Medical Tourism by Deloitte:
Medical Tourism: Emerging Phenomenon in Health Care Industry – 2008 Report from Deloitte Global Services עבודה מצויינת של חברת דלויטש המשמשת בסיס כלכלי של כל ההחלטות בתחום תיירות המרפא
Many patients are traveling great distances to obtain quality care at lower cost
Medical tourism – the process of “leaving home” for treatments and care abroad or elsewhere domestically – is an emerging phenomenon in the health care industry.
The Deloitte 2008 Survey of Health Care Consumers, a nationally representative, online survey of more than 3,000 Americans, found that outbound medical tourism is expected to experience explosive growth over the next three to five years. (Medical Tourism by Deloitte)Consider the following:
• Health care costs are increasing at eight percent per year – well above the Consumer Price Index (CPI), thus eating into corporate profits and household disposable income.
• The safety and quality of care available in many offshore settings is no longer an issue: Organizations including the Joint Commission International (JCI) and others are accrediting these facilities.
• Consumers are willing to travel to obtain care that is both safe and less costly. In fact, two in five survey respondents said they would be interested in pursuing treatment abroad if quality was comparable and the savings were 50 percent or more.
By contrast, inbound medical tourism and medical tourism across state lines will continue to be an interesting opportunity for specialty hubs with treatments unavailable elsewhere in the world or in a community setting.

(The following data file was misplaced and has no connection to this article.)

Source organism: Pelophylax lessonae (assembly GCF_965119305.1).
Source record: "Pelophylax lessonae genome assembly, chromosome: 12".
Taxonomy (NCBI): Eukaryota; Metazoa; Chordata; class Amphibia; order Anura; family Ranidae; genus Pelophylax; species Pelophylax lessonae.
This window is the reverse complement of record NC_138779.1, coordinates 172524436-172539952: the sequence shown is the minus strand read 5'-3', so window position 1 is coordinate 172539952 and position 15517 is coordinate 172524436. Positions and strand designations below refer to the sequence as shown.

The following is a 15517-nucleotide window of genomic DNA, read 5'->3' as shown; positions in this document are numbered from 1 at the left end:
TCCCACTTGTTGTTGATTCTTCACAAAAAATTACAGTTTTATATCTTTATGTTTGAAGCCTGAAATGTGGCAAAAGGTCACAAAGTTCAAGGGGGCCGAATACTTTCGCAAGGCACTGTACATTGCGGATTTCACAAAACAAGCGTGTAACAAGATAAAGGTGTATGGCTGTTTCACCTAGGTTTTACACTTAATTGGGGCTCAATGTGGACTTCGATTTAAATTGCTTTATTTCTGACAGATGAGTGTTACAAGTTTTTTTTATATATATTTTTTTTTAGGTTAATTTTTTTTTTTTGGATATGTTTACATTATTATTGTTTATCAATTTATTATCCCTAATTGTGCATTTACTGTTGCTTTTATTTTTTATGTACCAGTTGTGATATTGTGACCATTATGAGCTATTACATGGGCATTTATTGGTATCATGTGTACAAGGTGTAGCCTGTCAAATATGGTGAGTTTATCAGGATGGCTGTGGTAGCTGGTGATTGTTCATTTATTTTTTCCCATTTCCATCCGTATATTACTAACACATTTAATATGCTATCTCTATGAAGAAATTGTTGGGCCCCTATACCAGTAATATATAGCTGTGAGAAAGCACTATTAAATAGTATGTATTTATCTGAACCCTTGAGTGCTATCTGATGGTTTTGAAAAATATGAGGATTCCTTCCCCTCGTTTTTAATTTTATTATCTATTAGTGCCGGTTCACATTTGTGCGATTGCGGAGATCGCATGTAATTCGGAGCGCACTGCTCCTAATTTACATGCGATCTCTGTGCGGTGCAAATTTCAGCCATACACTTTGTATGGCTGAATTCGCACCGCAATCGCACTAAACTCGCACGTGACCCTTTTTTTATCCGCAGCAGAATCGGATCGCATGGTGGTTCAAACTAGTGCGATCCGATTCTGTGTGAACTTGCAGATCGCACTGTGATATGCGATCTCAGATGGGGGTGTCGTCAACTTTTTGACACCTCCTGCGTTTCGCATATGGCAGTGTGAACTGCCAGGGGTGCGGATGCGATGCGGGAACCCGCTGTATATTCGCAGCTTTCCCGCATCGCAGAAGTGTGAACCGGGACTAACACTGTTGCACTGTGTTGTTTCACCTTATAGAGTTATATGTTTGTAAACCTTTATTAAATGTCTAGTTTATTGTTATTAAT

This report by the Deloitte Center for Health Solutions, part of Deloitte LLP, examines the growth of medical tourism: the hot spots for outbound and inbound programs, and factors important to the attractiveness of both.
Medical Tourism: Consumers in Search of Value is Deloitte’s latest report about innovations that might be considered disruptive to some in the U.S. health care system. Recent reports spotlighting retail clinics, the medical home payment model and other innovations point to a common theme – CHANGE.
The value proposition in a consumer transaction usually involves consideration about price, quality and service. Distinct segments of the market value the three differently based on their needs and wants. In health care, price hasn’t been a factor to many since consumer out-of-pocket expenditures are only 19 percent of the total.
However, that percentage is increasing and price sensitivity is soaring, especially for those with high-deductible insurance programs. The growth of medical tourism might be a signal as to how consumers calculate their value proposition weighing all three – price, quality and service. Time will tell Medical tourism involves patients intentionally going abroad to pursue medical services outside of formal cross-border care arrangements that are typically paid for out-of-pocket.
Orthopedic, dental, cosmetic, transplant, and other surgeries are offered by hospitals around the world looking to attract international patients, with such procedures often available for purchase as part of “package deals” that include recovery stays at affiliated tourist resorts or hotels.